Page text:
One of my Korean dishes is my Korean Japchae noodles which is in my free e-book ‘My Personal Favourites’ and you can download it by clicking here.


¼ white cabbage, thinly sliced

1 courgette, cut into thin strips (julienne)

½ napa cabbage, cut into 2cm lengths

1.5L of boiling water

7 tbsp table salt

1 medium onion, sliced

A 1cm piece of ginger, chopped

2 cloves of garlic, peeled

2 – 3 tbsp hot chilli powder – adjust this to your own liking

1 tsp sesame oil

4 spring onions, the green parts only

1 tsp sugar


Prepare the vegetables and then place into a large bowl. Dissolve the salt in the boiling water and pour over the vegetables. You may need more water to cover the vegetables, in which case add another tablespoon of table salt for every cup of water (240ml). Allow to soften for 15 minutes, stirring every 5 minutes.

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Meanwhile prepare your kimchi paste. In a food processor, blitz the onion, ginger and garlic until it is a paste. Add the chilli powder and process until the chilli powder has been well incorporated. Take 2 tablespoons of the brine and add to the kimchi paste. This should loosen the paste, dissolve the chilli powder and add saltiness. Then add another 2 tablespoons of normal hot water with the sesame oil and process again. Add the spring onions and sugar and pulse until the kimchi paste is flecked with green. Taste and adjust the seasoning as necessary – it will be very spicy so be careful!

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Drain the brined vegetables completely, giving it a squeeze if necessary and transfer back to a bowl. Place on your disposable gloves and then add the kimchi paste. Mix the kimchi paste with the brined vegetables thoroughly and beware as the chilli powder is potent and the kimchi paste is very aromatic and you might be surprised at how strong the smell is.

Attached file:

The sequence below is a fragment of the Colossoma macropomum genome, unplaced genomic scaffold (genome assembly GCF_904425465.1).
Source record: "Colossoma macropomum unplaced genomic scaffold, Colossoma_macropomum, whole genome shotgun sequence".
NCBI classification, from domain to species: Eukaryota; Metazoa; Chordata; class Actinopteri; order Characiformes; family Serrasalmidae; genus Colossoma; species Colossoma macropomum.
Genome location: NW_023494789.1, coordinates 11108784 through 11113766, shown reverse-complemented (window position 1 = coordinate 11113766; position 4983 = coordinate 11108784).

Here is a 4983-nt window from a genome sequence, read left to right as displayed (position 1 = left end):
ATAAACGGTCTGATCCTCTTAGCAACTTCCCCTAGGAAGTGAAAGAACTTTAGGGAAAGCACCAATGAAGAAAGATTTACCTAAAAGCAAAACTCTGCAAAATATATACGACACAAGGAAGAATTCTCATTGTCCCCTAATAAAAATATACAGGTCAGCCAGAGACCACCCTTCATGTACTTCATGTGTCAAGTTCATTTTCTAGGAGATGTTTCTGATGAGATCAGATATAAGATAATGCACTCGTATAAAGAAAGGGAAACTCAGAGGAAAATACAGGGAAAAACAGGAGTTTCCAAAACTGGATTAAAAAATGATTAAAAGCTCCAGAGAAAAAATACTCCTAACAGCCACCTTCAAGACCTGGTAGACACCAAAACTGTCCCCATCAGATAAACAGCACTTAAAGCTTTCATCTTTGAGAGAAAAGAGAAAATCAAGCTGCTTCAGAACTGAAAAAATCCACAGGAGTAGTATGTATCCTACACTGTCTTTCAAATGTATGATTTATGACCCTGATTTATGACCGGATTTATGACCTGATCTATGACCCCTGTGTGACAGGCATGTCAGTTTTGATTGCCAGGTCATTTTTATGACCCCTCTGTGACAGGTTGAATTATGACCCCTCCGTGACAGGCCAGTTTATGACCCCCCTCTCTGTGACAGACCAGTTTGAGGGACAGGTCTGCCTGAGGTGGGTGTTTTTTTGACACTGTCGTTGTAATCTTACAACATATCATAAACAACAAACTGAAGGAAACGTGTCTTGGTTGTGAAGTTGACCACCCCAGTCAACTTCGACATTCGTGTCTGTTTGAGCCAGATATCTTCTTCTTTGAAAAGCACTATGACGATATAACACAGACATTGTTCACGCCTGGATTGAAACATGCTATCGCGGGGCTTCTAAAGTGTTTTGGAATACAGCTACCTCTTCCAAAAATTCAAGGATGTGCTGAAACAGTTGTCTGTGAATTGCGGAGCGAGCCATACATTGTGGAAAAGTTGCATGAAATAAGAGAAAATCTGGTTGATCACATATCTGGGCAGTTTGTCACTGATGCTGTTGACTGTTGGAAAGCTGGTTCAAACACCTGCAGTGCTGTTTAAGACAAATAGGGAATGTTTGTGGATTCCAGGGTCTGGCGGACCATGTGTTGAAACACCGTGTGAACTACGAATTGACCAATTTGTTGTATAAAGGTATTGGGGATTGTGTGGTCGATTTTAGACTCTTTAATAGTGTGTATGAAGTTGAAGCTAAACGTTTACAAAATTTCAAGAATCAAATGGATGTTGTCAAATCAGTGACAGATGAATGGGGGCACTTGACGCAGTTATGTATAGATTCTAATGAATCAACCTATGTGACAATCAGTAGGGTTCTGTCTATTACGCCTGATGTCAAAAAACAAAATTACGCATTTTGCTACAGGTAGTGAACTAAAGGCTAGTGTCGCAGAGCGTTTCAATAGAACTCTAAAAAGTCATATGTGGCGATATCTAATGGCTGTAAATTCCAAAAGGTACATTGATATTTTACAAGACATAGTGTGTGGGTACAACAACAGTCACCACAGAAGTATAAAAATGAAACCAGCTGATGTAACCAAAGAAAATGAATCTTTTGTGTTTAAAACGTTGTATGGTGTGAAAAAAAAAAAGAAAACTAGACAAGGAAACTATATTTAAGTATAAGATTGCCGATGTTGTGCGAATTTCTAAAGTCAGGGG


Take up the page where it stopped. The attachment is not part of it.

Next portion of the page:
Transfer to a plastic container and make sure there are no air spaces in the container by pressing down the kimchi. Write the date of when you make it with a permanent marker on the lid of the container and keep refrigerated for up to 2 weeks.

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9 thoughts on “Quick Korean Kimchi

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  4. cloud9point1

    This looks delicious 🙂 I’m a big fan of Japanese, Thai and (non-takeaway) Chinese but I only tried Korean food for the first time this week – it was really good and I’d like to have a go at making some dishes myself!

    Like

    Reply
    1. AndrewintheKitchen Post author

      Thank you! I didn’t try Korean until last summer in Hong Kong and I was converted ever since. Make sure you get my book for the Japchae noodles as well which go great with this kimchi! Let me know how it goes if you try it.

      Like

      Reply
    1. AndrewintheKitchen Post author

      The kimchi paste is the paste that gives the vegetables their colour and the spice. I didn’t really know what else to call it however great that you will try it out!

      Liked by 1 person

      Reply